NEW BRUNSWICK, N.J. – Rutgers has established a “Disruptive Innovation Fund” through an agreement signed this week with IP Navigation Group of Dallas, which has committed up to $1 million to support commercialization of technologies developed at the university.

“Our faculty and students continually create exciting technologies and innovations that have great potential in a wide range of markets, from software to pharmaceutical manufacturing, which is why we have established this fund,” said Michael Pazzani, vice president of research and economic development. “It’s the recognition of the ability of our faculty and students to solve the nation’s most important problems and bring these solutions to market that motivated IP Navigation Group to make this significant commitment.”

Erich Spangenberg, founder and chairman of IP Navigation Group, said: “Our firm believes that Rutgers is a leader in two important areas: talented faculty and students and an approach by the university’s leadership that facilitates the ability of this talent to flourish. That’s why we’re making this investment.”

Spangenberg says the intent is that the fund be “technology agnostic,” adding, “If it is a ‘big’ idea, we should not be limiting where the fund is deployed…”

READ FULL ARTICLE [web]
Rutgers Office of Technology Commercialization [web]
IP Navigation Group [web]

Can the U.S. Government “Out-Startup” Silicon Valley?

October 12, 2011 Leave a comment

Lean LaunchPad, Steve Blank, Stanford and the Nat’l Science Foundation Set Out to Prove They Can Starting Sunday, Oct. 9

From BusinessWire:

“One hundred of the best U.S. scientists and engineers are about to start one of the most exciting science experiments ever attempted — can you turn Rocket Scientists into startup founders? It might be called the U.S. Government versus tech incubators like Y-Combinator, as the National Science Foundation (NSF) creates a full-fledged incubator, complete with mentoring, for 100 teams of top engineers and scientists.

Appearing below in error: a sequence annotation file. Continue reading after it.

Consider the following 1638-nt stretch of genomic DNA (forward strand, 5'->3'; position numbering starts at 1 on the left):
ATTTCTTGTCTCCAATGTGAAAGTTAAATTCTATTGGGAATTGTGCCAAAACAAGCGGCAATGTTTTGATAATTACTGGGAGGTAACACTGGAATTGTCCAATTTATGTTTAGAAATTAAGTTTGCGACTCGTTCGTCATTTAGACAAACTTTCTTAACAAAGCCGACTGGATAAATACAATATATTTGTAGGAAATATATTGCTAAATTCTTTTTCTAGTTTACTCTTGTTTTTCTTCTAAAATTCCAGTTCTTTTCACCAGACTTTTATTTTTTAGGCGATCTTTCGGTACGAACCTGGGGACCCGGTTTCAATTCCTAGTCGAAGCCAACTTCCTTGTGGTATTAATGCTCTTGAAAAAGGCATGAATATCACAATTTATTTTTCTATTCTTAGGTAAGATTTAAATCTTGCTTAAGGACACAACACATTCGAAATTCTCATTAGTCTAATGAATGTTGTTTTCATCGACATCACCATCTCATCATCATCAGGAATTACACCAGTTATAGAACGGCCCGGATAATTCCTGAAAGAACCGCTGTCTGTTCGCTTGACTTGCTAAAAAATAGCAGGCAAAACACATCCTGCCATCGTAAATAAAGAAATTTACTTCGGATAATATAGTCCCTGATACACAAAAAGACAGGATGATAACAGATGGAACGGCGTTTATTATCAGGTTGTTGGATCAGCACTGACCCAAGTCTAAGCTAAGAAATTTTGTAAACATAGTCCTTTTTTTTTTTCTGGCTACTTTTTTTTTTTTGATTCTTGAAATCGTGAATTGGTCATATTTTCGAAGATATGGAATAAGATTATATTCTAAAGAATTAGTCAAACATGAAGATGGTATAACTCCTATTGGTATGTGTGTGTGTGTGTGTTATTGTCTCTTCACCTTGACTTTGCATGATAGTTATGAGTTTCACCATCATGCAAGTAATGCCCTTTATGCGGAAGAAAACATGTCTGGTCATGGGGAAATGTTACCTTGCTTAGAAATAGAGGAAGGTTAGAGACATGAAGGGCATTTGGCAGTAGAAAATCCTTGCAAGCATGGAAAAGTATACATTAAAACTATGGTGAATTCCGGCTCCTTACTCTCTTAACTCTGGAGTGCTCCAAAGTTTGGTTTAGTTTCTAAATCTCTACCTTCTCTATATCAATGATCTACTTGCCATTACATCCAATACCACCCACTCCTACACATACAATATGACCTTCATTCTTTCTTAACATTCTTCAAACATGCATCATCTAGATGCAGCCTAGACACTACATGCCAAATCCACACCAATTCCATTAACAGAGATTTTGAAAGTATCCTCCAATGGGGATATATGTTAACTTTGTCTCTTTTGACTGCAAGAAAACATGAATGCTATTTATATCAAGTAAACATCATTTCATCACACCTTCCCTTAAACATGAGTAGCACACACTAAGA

The National Science Foundation, which funds all non-medical science and engineering research in the U.S., is giving out 18,000 grants a year — with a $7 billion annual budget for innovation. This new Innovation-Corps program will infuse “startup” culture, training and mentoring for the best science and engineering funded by NSF–taking the best projects out of the science labs and universities to speed privatization and job creation, following the path of incubators like TechStars and Y-Combinator…”

READ FULL ARTICLE [web]
NSF I-Corps Program [web]
I-Corps 1st Round of Awardees Announced [web]
Stanford Technology Ventures Program [web]
I-Corps introduction by Steve Blank [web]

How University of Michigan executives resolved their clash over startup investments

October 7, 2011 Leave a comment

The analysis examined the performance of the university’s startups over the past 30 years — including the 104 spinoff companies launched by the U-M Technology Transfer Office over the last decade. U-M analyzed how the university’s endowment would have performed if it had invested in those startups at an early stage.